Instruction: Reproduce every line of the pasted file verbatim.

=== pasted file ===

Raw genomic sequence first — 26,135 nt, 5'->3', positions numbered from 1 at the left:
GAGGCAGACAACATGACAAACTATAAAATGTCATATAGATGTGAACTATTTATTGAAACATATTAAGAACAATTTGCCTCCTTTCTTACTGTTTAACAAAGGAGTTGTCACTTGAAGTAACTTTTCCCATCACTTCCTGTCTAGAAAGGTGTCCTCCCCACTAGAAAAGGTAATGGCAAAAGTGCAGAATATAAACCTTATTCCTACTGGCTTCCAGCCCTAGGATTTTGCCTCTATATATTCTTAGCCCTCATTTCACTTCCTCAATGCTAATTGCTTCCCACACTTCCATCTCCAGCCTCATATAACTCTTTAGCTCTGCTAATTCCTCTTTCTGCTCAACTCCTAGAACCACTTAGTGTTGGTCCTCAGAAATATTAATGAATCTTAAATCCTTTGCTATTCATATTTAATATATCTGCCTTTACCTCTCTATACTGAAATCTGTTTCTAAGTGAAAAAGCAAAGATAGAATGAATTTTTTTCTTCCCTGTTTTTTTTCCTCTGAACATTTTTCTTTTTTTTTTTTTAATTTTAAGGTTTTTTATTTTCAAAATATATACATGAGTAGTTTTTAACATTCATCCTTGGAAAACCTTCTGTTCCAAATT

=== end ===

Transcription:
Raw genomic sequence first — 26,135 nt, 5'->3', positions numbered from 1 at the left:
GAGGCAGACAACATGACAAACTATAAAATGTCATATAGATGTGAACTATTTATTGAAACATATTAAGAACAATTTGCCTCCTTTCTTACTGTTTAACAAAGGAGTTGTCACTTGAAGTAACTTTTCCCATCACTTCCTGTCTAGAAAGGTGTCCTCCCCACTAGAAAAGGTAATGGCAAAAGTGCAGAATATAAACCTTATTCCTACTGGCTTCCAGCCCTAGGATTTTGCCTCTATATATTCTTAGCCCTCATTTCACTTCCTCAATGCTAATTGCTTCCCACACTTCCATCTCCAGCCTCATATAACTCTTTAGCTCTGCTAATTCCTCTTTCTGCTCAACTCCTAGAACCACTTAGTGTTGGTCCTCAGAAATATTAATGAATCTTAAATCCTTTGCTATTCATATTTAATATATCTGCCTTTACCTCTCTATACTGAAATCTGTTTCTAAGTGAAAAAGCAAAGATAGAATGAATTTTTTTCTTCCCTGTTTTTTTTCCTCTGAACATTTTTCTTTTTTTTTTTTTAATTTTAAGGTTTTTTATTTTCAAAATATATACATGAGTAGTTTTTAACATTCATCCTTGGAAAACCTTCTGTTCCAAATT